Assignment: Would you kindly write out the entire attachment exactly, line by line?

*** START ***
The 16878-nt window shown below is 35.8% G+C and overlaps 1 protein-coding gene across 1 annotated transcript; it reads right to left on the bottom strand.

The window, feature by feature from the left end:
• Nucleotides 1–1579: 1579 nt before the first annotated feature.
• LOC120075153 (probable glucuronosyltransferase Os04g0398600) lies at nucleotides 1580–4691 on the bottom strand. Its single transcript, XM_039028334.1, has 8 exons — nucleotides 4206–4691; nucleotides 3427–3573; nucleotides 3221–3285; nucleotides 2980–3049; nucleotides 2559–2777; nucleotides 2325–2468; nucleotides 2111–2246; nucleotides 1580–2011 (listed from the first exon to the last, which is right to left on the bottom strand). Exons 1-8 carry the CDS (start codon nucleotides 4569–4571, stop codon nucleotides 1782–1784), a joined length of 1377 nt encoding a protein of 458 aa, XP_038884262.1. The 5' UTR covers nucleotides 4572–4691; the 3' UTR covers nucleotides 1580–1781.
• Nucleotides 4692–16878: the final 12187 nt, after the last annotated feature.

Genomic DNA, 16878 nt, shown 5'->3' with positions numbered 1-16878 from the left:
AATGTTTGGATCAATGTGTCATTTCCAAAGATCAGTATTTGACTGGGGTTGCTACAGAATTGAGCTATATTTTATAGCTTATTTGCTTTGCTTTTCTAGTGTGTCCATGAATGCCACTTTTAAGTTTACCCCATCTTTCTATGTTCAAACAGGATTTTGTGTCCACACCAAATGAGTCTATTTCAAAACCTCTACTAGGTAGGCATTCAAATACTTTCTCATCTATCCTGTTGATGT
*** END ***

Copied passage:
The 16878-nt window shown below is 35.8% G+C and overlaps 1 protein-coding gene across 1 annotated transcript; it reads right to left on the bottom strand.

The window, feature by feature from the left end:
• Nucleotides 1–1579: 1579 nt before the first annotated feature.
• LOC120075153 (probable glucuronosyltransferase Os04g0398600) lies at nucleotides 1580–4691 on the bottom strand. Its single transcript, XM_039028334.1, has 8 exons — nucleotides 4206–4691; nucleotides 3427–3573; nucleotides 3221–3285; nucleotides 2980–3049; nucleotides 2559–2777; nucleotides 2325–2468; nucleotides 2111–2246; nucleotides 1580–2011 (listed from the first exon to the last, which is right to left on the bottom strand). Exons 1-8 carry the CDS (start codon nucleotides 4569–4571, stop codon nucleotides 1782–1784), a joined length of 1377 nt encoding a protein of 458 aa, XP_038884262.1. The 5' UTR covers nucleotides 4572–4691; the 3' UTR covers nucleotides 1580–1781.
• Nucleotides 4692–16878: the final 12187 nt, after the last annotated feature.

Genomic DNA, 16878 nt, shown 5'->3' with positions numbered 1-16878 from the left:
AATGTTTGGATCAATGTGTCATTTCCAAAGATCAGTATTTGACTGGGGTTGCTACAGAATTGAGCTATATTTTATAGCTTATTTGCTTTGCTTTTCTAGTGTGTCCATGAATGCCACTTTTAAGTTTACCCCATCTTTCTATGTTCAAACAGGATTTTGTGTCCACACCAAATGAGTCTATTTCAAAACCTCTACTAGGTAGGCATTCAAATACTTTCTCATCTATCCTGTTGATGT